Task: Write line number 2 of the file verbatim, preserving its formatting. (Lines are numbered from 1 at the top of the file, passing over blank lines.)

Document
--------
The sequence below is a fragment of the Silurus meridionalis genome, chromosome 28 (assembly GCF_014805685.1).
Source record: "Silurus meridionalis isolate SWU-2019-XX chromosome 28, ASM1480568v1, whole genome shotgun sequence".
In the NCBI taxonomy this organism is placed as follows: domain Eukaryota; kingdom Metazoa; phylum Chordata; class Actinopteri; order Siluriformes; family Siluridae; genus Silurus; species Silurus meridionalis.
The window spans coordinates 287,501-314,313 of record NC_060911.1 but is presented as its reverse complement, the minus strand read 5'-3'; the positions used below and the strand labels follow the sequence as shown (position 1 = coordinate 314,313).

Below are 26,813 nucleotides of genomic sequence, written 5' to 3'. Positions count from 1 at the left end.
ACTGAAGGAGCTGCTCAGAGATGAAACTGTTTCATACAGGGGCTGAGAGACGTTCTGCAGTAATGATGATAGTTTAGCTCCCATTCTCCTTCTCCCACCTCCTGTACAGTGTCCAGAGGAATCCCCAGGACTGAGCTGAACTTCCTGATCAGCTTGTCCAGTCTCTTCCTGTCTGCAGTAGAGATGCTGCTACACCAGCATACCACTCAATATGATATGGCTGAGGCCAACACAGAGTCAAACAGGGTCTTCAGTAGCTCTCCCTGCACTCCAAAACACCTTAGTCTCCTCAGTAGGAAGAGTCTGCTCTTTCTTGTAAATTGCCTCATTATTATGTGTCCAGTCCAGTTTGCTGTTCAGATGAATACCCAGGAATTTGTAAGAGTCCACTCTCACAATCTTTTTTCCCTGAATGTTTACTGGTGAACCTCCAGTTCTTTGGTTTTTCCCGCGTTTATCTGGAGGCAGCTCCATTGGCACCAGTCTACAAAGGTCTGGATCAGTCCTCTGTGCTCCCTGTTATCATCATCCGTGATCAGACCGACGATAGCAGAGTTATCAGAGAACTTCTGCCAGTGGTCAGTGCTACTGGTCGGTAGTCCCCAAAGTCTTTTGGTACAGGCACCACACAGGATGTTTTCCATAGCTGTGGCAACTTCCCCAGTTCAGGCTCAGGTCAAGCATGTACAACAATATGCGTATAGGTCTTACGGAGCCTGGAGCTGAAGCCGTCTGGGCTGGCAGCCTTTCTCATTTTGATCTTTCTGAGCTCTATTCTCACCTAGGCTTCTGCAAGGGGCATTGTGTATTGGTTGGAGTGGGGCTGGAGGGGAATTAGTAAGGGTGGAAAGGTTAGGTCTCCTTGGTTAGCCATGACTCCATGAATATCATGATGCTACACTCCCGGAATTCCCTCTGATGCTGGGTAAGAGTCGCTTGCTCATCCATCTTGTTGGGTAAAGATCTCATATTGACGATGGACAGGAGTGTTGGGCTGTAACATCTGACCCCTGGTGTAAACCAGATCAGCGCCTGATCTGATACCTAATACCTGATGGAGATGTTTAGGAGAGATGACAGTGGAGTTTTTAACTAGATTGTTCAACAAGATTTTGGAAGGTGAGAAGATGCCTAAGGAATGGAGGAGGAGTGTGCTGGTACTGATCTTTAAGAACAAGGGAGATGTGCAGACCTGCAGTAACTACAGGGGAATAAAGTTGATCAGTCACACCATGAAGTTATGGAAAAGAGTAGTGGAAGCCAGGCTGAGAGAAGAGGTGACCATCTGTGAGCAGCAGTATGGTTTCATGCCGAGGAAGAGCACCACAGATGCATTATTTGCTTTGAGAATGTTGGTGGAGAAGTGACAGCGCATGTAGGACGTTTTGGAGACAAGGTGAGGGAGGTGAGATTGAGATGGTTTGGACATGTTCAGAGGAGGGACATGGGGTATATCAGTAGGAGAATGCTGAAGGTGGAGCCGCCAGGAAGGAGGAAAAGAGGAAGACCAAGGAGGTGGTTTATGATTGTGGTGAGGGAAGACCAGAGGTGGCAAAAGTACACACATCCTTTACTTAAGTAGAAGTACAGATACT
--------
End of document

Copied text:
Source record: "Silurus meridionalis isolate SWU-2019-XX chromosome 28, ASM1480568v1, whole genome shotgun sequence".